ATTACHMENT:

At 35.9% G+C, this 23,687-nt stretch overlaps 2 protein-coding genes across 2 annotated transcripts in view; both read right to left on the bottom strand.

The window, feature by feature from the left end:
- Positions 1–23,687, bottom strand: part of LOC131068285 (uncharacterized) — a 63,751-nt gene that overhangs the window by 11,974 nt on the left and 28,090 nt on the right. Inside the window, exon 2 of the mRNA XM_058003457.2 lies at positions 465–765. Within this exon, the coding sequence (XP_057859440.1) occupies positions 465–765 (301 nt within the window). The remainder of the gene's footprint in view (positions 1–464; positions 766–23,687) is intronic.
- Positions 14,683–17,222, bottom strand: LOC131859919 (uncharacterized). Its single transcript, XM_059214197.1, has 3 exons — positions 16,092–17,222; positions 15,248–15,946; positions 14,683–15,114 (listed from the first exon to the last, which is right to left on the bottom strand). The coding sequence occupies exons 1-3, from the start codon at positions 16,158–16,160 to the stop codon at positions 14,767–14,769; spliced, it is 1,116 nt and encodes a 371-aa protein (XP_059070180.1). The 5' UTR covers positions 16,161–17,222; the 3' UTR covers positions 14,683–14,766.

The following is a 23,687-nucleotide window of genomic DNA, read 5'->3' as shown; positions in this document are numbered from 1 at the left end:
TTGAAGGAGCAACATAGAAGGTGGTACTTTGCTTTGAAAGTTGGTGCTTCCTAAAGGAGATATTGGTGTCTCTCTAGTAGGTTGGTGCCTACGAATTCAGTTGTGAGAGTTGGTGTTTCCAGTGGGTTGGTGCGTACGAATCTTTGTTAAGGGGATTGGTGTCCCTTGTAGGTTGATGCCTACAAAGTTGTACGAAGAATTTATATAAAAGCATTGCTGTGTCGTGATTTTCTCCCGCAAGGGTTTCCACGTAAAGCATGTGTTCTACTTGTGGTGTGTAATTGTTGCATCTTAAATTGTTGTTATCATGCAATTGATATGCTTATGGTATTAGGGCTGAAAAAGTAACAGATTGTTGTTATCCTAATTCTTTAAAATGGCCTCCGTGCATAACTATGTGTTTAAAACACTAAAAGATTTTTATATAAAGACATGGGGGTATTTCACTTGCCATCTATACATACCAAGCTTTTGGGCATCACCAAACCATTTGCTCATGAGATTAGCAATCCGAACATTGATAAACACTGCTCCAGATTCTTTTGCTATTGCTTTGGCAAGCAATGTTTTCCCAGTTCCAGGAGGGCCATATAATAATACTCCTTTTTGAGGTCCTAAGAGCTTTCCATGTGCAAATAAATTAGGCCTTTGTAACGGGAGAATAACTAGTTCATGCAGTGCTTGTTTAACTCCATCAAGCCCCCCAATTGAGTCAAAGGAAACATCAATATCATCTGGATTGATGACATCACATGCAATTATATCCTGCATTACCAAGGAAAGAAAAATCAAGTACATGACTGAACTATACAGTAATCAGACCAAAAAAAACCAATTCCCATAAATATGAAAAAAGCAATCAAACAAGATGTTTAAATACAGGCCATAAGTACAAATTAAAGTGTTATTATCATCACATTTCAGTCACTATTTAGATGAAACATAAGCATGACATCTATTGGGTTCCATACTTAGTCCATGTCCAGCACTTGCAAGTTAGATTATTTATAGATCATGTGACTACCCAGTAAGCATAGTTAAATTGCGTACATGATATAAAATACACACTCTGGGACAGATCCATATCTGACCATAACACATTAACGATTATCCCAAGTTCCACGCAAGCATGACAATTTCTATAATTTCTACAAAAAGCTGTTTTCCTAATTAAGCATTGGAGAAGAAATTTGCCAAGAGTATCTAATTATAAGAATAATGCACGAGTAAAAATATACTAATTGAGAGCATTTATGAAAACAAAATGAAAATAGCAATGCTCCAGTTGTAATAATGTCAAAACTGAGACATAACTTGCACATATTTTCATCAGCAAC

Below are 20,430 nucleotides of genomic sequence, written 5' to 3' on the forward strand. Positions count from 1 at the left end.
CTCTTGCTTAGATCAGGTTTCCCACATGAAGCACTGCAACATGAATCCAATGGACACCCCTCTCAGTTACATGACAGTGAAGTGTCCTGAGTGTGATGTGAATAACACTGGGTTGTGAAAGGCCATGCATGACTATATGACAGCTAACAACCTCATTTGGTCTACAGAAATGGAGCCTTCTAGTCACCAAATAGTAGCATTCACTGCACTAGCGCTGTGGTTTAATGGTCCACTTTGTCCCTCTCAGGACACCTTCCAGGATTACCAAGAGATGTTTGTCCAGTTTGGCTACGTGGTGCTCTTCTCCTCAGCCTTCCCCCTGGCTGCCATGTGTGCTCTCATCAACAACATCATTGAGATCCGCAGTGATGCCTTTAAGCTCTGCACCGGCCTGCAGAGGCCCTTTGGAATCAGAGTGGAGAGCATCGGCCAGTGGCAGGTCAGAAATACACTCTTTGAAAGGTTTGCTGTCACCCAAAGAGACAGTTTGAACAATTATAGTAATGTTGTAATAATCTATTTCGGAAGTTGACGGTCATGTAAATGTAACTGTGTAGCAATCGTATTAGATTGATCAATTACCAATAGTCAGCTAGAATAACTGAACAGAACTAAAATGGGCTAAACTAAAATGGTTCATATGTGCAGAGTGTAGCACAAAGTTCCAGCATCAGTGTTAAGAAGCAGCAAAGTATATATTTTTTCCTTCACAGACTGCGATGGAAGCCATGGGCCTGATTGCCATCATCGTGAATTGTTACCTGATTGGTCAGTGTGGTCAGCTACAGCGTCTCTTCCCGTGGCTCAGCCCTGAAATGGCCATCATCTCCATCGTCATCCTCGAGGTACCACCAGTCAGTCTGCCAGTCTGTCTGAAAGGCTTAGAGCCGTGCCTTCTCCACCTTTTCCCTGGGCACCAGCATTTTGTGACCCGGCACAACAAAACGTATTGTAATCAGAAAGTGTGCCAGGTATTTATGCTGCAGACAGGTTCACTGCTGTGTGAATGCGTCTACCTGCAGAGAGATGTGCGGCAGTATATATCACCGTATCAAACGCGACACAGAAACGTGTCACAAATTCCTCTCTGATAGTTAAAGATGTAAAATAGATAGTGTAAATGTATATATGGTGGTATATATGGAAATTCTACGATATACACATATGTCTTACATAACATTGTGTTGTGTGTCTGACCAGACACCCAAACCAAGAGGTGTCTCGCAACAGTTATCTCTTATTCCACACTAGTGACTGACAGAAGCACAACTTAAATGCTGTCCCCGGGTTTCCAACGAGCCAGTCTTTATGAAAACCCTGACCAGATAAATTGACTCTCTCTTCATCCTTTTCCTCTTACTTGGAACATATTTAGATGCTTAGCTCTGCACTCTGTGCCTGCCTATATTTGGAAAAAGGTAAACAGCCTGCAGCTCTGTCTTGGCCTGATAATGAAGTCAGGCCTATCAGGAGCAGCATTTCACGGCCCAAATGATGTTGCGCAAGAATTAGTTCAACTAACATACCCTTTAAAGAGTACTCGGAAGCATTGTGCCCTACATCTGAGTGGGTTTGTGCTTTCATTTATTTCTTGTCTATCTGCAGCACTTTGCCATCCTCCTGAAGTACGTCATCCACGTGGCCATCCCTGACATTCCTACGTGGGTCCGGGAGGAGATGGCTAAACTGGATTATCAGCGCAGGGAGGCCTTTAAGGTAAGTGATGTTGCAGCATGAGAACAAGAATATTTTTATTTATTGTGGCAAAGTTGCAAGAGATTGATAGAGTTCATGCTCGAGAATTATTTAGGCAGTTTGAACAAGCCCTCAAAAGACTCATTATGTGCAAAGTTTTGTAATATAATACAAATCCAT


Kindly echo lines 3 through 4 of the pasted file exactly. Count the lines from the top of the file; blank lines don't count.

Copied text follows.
- Positions 1–23,687, bottom strand: part of LOC131068285 (uncharacterized) — a 63,751-nt gene that overhangs the window by 11,974 nt on the left and 28,090 nt on the right. Inside the window, exon 2 of the mRNA XM_058003457.2 lies at positions 465–765. Within this exon, the coding sequence (XP_057859440.1) occupies positions 465–765 (301 nt within the window). The remainder of the gene's footprint in view (positions 1–464; positions 766–23,687) is intronic.
- Positions 14,683–17,222, bottom strand: LOC131859919 (uncharacterized). Its single transcript, XM_059214197.1, has 3 exons — positions 16,092–17,222; positions 15,248–15,946; positions 14,683–15,114 (listed from the first exon to the last, which is right to left on the bottom strand). The coding sequence occupies exons 1-3, from the start codon at positions 16,158–16,160 to the stop codon at positions 14,767–14,769; spliced, it is 1,116 nt and encodes a 371-aa protein (XP_059070180.1). The 5' UTR covers positions 16,161–17,222; the 3' UTR covers positions 14,683–14,766.